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Friday, June 11, 2010

Looking Through The Kaleidoscope #15: When In Doubt, THROW IT IN!


Kaleidoscope recently had a trip to New Jersey for a three-show run of Mother Goose at the Kelsey Theater. Trips to New Jersey always prove to be pretty interesting. I had gone to the Kelsey with the gang in the past, and those trips also have some fun memories. Some of the fun was a bit more dangerous than the rest. For instance, I don't think you are allowed, by law, to stop on the highway and contemplate a situation. Don't get me wrong, stopping to observe your surroundings is good now and then, but when your surroundings include heavy, metal-encased vehicles of death, swerving around you at 70 mph, the roses will just have to wait. On a related note, the death vehicles don't like it when you start backing up.

This trip wasn't as deadly, but it is the longest overnight I have done with the company so far. We left on a Thursday evening and came back to RI Saturday evening/Sunday morning, depending on how you want to look at it. Regardless of the length of the trip, it went smoothly. I was lucky enough to be in the "quiet" van for most of the trip. With many long trips at Kaleidoscope, there are usually two vans. One van is the "We're young, we're excited, let's sing Glee the whole trip" van, and the other is the "Shut up and sleep" van. Glee is all well and good, but I felt very fortunate to be in the latter of the two vans, being able to use my new hat (which is getting a surprising amount of approval, if I may say) as a makeshift sleep mask. Between the sleep and a trusty iPod Touch (loaded up with music, an episode of Criminal Intent, and The Sting), I was certainly occupied for the six-hour trek. It should have taken four, but with so many people to deal with at once, delays are bound to happen. I will take this time, however, to say that I was in the noise box on four wheels on the way back, at the helm as it were, and all I will say is that at least there was no danger of being asleep at the wheel.

I have to say that one of the more interesting things to happen on this trip was the meeting with the infamous New Jersey Bridge Troll. She isn't a real troll, however she could be for all I know, seeing that she was hidden from the world in her toll booth. This wasn't a normal toll booth, mind you. This was a $1 booth, however you needed change. The attendant was not even visible. She was in fact hidden behind a sliding screen door that was shut. From what I understand, the lead van (U.S.S. Noisebox) was scrambling for change when they got there, until the attendant yelled to them "Just give me the dollar! If you do this again, I'm giving you a ticket!" How would she? She has to present herself to do so.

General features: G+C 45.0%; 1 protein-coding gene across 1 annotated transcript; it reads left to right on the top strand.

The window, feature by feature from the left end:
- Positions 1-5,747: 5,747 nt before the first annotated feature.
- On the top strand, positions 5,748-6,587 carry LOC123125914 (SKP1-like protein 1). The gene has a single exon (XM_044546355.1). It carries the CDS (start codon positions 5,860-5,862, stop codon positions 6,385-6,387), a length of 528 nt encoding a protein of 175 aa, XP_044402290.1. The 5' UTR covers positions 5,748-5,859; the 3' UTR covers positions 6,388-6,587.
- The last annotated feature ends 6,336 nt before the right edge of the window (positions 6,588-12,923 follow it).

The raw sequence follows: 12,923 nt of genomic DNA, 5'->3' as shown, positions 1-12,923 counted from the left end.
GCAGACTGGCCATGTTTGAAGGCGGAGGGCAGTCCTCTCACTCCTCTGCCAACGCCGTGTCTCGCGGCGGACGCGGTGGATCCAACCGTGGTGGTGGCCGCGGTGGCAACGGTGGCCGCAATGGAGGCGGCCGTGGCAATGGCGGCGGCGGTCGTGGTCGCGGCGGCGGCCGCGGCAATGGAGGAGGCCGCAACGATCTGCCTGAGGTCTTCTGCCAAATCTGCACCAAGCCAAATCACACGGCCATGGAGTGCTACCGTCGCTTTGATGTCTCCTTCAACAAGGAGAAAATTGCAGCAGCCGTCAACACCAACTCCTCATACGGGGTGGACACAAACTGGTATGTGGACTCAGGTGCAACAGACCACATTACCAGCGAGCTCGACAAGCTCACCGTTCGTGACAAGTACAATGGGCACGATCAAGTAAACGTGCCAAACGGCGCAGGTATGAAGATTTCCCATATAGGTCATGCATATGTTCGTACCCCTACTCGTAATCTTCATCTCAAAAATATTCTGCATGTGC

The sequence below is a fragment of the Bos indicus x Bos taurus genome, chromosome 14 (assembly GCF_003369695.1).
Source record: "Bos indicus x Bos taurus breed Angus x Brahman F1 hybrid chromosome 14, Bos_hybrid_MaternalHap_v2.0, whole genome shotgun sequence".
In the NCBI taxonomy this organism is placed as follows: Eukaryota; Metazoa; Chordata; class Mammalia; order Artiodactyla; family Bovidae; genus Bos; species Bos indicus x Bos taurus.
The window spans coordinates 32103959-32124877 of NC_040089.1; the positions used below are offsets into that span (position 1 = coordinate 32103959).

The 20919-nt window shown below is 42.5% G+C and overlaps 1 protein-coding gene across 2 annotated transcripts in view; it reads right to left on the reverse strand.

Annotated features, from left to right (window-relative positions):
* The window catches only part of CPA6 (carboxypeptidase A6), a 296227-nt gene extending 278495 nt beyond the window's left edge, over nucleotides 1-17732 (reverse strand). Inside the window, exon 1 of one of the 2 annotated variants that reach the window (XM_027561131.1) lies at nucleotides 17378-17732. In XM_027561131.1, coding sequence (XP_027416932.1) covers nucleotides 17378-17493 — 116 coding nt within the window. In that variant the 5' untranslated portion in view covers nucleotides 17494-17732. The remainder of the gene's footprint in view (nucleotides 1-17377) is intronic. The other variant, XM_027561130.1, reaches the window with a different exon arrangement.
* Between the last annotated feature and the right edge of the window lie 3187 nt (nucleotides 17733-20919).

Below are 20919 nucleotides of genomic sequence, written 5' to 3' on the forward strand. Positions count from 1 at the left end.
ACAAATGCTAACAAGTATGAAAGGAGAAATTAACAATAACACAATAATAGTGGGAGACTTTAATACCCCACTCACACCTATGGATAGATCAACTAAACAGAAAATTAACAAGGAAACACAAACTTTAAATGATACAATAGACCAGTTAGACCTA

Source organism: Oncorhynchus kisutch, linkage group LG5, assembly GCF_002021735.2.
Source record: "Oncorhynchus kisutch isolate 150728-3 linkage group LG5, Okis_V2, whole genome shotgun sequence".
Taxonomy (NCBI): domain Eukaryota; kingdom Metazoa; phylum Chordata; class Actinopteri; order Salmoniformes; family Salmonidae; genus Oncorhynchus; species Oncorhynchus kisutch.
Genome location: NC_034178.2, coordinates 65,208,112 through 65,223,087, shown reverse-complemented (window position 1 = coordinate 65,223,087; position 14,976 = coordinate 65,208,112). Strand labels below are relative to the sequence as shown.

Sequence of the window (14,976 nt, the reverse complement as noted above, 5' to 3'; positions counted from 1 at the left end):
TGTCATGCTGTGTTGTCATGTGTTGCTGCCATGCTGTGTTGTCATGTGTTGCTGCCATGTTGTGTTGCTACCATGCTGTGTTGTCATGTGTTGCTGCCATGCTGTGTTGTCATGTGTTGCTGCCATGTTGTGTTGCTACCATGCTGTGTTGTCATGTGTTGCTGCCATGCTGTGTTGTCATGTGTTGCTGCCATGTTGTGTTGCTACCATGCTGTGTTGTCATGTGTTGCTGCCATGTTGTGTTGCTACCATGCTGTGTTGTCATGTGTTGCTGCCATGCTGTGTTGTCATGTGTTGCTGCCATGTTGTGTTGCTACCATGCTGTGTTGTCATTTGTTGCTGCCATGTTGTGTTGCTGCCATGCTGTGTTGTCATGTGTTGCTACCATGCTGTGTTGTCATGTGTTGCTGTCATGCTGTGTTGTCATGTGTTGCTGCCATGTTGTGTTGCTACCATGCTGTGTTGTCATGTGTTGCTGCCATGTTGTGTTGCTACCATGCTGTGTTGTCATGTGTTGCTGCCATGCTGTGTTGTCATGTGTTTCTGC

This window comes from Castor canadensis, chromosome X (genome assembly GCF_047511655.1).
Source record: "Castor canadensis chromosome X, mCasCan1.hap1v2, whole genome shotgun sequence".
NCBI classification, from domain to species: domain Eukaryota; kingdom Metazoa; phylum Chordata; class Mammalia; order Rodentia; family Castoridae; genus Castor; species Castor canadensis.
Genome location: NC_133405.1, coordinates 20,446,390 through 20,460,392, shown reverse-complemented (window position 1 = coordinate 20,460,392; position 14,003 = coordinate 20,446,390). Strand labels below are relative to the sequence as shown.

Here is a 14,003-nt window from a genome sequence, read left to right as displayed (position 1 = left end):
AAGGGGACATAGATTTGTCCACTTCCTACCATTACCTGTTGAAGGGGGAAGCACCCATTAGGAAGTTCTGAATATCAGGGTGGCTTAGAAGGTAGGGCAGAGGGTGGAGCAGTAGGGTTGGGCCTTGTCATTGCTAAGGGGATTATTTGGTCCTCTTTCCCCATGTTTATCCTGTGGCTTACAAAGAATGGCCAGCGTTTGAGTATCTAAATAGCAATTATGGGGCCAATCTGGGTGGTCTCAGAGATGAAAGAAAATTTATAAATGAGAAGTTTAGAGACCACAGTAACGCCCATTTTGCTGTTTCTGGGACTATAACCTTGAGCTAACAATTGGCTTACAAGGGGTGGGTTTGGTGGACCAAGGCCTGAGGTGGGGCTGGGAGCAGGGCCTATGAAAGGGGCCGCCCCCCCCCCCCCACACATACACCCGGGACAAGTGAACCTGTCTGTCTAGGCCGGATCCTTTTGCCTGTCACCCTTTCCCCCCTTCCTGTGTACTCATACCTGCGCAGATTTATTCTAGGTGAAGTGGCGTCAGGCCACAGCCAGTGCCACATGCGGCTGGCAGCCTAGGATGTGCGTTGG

Now our van gets there, and Bob, who is driving, doesn't notice the change receptacle. I tell him we need change, but he can't seem to find any either. Finally we here a "THROW IT IN" echo from the bowels of this toll booth. This voice painted an image of a disgruntled toll worker, who perhaps lived in the booth very comfortably with her HD television and Wi-Fi, and here we were disrupting Days of Our Lives. All this time I thought trolls were eunuchs with fun hair.

The shows themselves went very well, and a good deal of that credit needs to go to the Kelsey. The folks there are really wonderful to work with and are very knowledgeable in their craft. Our audiences were good as well. Friday was pretty full, mainly because there were schools coming in the see the show. The two Saturday shows had modest audiences each, so all together it was pretty good. One child in particular got to steal the spotlight a little during the second Saturday show. As the Knave, I have a speech that I do right after the intermission. In this speech, I mention that the king's birthday cake has been stolen. After saying this during the second Saturday show, a young kid shouted at me "It was probably you!!" at the top of his tiny lungs. I couldn't just ignore this statement, particularly because it echoed throughout the whole theater, so I responded with "What do you know?" It got a good laugh.

It's funny that this happened in a children's theatre production, however I wonder if the old "theatre code of conduct" would discourage it. By definition, children's theatre has little to do with the content of the shows. Yes, they usually play for younger audiences, however what truly makes children's theatre is the idea that it is teaching young children the conventions of the theatre. Good children's shows encourage participation and response, however they also encourage it when it is deemed appropriate. On the other hand, if we considered what theatre could be in our society, then this kid is on the right track. I think what I was able to witness that day was someone not stuck in the Deadly Theatre that Peter Brook talks about. This child was not fully aware of the social conventions that are placed in are theatre (for better or worse), and therefore he reacted from his gut. He reacted in a way we should all encourage when we go to the theatre. Sure, we could get into a discussion about respect for the actors and the other patrons, but if the theatre is not a place for all parties to express themselves, then what good is it? However we choose to look at it, I'm glad I got to experience that moment.

All in all, a good trip. But it's always good to come home.

In the words of Garrison Keillor, "be well, do good work, and keep in touch."

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